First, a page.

Stories about troubled musicians have been a constant in cinema since the early days, often featuring mysteriously attractive and very alluring characters trying to find that pathway to success. There is a struggle to be distinctive when creating new stories of this genre though, and it becomes a difficult burden to take on, but Marc Fouchard’s Out of This World is a film that doesn’t apply the usual conventions, instead, it utilises the three M’s – misogyny, murder, and music – in order to create something different. And even though it’s a tad repetitive, and lacks a bit of polish, Fouchard, to his credit, has taken a familiar narrative formula and constructed something quite unique.
This film manifests as a psychological head twister that studies its antagonist, but it is far more akin to a new-wave slasher film, as we ready ourselves for the next fantastical death scene. It is anchored by a career-best performance from Kévin Mischel as the unkempt, eternal fantasiser Léo, who delivers a performance with such gloomy dread that he makes Travis Bickle seem like the pleasant next-door neighbour. Léo has such deep psychological trauma affecting him; his whole demeanour, his mannerisms (he likes to stare, and no one likes people who stare too much), and it doesn’t take long before we bear witness to his acts of devilry – at this point though, it’s almost like a bad habit, like biting his nails.
Set in France, Out of This World revolves around Léo, a shy and struggling musician who is living out of the car that he uses for his part-time taxi driver gig. After a couple of early fares ranging from a nice old woman to an obnoxious phone talker, Léo then drives the deaf Amélie (Aurélia Poirier) to her dance studio, and it is her subtle reaction to Léo’s music – music that has been playing throughout the film’s opening – that strikes a chord with the musician and touches him deeply. It leads to him developing a deep fascination with her that borders the line between a tragic stalker and a hopeless romantic.
Amidst all the violence and through all that shaggy hair is a love story wrapped up somewhere in this film, albeit and dark and twisted one, but a love story, nonetheless. Two introverted lost souls come together to potentially find happiness, and even with a minor detour, there are signs of a blossoming relationship. But what is the killer (pun intended) of this relationship? Léo’s deep hatred of women might have something to do with it, it’s what fuels all of his murderous sprees. There are signs in the film that his misogyny stems from the fact that Léo was beaten and abused by his mother (a character we see during Léo’s awkward visit to her home) and he has the battle scars to prove it – misogyny meets murder though, it does have a slight ring to it at least.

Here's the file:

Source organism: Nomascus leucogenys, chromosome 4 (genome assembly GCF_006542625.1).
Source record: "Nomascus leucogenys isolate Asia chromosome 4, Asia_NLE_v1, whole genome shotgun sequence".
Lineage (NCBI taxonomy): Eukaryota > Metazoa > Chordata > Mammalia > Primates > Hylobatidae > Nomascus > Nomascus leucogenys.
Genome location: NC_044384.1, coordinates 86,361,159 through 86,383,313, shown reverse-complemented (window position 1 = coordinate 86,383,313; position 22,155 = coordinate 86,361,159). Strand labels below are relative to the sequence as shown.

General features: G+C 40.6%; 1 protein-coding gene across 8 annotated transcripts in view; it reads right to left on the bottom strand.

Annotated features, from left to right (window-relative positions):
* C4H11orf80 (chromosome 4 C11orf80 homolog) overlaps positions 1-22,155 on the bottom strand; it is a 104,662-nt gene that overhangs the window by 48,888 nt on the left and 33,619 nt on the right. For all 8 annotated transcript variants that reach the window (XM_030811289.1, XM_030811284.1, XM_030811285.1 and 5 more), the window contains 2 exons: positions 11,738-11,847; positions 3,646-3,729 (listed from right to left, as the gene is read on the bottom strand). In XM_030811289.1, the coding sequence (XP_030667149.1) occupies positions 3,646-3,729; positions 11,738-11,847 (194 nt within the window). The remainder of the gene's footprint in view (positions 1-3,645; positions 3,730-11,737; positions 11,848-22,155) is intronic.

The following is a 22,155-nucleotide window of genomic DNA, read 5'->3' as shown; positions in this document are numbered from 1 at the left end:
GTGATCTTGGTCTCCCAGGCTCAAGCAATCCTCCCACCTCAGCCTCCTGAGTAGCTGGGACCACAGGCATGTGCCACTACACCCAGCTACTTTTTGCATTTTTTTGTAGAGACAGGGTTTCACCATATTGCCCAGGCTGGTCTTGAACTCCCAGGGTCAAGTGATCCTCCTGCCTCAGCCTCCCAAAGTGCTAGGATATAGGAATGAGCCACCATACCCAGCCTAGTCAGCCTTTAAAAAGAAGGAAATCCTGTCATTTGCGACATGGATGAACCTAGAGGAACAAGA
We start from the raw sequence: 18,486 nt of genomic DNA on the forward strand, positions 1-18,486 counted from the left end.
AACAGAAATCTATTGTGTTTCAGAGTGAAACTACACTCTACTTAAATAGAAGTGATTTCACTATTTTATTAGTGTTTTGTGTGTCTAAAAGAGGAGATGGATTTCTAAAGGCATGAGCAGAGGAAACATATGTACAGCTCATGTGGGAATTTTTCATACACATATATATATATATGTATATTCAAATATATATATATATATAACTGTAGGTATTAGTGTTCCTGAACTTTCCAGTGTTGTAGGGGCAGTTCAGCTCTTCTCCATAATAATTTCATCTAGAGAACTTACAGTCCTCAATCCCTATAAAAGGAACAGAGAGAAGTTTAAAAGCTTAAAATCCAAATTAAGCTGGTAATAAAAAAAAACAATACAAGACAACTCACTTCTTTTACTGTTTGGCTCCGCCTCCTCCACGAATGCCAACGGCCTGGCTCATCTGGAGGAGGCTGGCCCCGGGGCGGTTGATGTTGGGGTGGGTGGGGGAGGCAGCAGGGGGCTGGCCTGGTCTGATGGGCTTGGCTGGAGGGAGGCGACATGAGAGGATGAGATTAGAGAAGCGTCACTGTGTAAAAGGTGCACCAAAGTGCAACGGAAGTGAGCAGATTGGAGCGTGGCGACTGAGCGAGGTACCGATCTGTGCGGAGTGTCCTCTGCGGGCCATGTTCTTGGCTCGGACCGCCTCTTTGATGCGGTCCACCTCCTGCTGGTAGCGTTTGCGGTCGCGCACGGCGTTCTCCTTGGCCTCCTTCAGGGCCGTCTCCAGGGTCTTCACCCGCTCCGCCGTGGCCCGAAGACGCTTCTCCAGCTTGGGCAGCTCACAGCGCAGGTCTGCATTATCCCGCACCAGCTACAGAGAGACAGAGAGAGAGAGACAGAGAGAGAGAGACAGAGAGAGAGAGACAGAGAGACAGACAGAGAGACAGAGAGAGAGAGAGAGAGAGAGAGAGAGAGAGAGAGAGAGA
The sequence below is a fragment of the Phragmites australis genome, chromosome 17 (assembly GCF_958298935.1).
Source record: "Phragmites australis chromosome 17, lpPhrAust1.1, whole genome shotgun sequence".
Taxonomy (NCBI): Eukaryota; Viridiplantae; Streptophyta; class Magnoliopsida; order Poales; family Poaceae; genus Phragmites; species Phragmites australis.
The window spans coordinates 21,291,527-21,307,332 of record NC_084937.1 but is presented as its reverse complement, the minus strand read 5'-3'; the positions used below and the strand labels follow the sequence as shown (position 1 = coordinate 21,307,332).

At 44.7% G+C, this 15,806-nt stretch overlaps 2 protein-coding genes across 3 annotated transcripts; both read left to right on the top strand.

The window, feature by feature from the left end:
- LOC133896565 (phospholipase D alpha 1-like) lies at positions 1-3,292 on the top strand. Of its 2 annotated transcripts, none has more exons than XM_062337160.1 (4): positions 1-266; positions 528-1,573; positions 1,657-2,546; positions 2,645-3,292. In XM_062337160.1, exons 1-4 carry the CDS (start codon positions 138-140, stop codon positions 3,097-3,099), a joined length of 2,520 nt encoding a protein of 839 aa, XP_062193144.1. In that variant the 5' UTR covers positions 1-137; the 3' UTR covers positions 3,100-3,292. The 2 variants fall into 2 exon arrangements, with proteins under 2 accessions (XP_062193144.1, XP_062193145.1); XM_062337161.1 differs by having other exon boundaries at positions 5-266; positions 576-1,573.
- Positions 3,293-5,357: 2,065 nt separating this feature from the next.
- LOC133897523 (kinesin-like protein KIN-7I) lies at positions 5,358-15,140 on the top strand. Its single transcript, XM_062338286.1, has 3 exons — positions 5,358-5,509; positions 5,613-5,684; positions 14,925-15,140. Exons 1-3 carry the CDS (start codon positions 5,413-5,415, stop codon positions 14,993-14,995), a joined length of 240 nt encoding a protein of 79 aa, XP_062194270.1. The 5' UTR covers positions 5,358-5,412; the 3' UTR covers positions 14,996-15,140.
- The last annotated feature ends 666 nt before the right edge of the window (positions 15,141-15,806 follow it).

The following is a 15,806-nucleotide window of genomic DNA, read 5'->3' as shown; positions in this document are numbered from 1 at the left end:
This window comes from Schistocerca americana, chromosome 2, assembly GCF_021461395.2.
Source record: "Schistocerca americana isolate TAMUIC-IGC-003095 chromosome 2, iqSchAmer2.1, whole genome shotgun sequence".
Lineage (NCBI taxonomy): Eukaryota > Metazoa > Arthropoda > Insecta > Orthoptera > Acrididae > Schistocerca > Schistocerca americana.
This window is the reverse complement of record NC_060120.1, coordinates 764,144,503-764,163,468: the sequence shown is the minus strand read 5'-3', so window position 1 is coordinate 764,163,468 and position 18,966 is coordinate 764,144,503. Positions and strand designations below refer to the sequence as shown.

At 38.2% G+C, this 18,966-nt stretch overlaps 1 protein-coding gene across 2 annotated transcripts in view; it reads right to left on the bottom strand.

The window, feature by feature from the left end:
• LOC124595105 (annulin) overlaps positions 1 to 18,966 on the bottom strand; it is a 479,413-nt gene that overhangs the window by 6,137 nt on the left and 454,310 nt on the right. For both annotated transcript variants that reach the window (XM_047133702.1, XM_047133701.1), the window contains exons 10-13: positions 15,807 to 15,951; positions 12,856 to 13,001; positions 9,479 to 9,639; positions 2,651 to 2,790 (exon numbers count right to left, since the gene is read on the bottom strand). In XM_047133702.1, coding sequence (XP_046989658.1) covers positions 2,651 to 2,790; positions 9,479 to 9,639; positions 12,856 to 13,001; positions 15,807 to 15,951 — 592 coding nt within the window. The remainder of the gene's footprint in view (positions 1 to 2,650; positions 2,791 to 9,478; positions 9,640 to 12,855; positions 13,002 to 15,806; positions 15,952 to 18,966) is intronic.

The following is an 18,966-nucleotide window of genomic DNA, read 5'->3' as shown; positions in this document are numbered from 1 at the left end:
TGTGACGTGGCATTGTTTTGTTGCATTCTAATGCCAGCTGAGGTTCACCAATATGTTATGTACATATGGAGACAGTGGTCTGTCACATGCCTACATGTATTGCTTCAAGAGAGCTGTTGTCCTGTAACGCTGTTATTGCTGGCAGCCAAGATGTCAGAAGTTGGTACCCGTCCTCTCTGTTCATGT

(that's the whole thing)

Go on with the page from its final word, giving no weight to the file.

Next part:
The film’s shining glory is the camera work and the editing, with Fouchard expertly blurring the lines between reality and fantasy in exquisitely creative ways. It begins with a mix of diegetic and non-diegetic music (which is actually composed by Pascal Boudet, AKA Cyesm) that alludes to Léo’s own fantasia-like existence and the real-life delusions he has about his own music. And with this character’s borderline psychosis, the camera, and the editing work in harmony to portray Léo’s mental well-being breaking down in front of us. It feels chaotic but mostly fresh, and the manic representation of Léo is interesting because of all these aspects working off one another.
But the film lacks a bit of sustenance though, and everything feels very quick; whether it’s the introduction of the “romance” which hasn’t been given enough time to develop, or the heinous acts of savagery that were thrust upon us so suddenly and without any prior knowledge. There’s a lack of background that stifles the characters at times as well, leaving them fairly one-dimensional (especially Amélie, a girl who we know nothing about) and with the stoic lonely character type being one that has been seen so many times, a little bit of substance would do wonders when wanting to create something against the grain.
Out of this World is out on Digital HD on Friday, December 5th.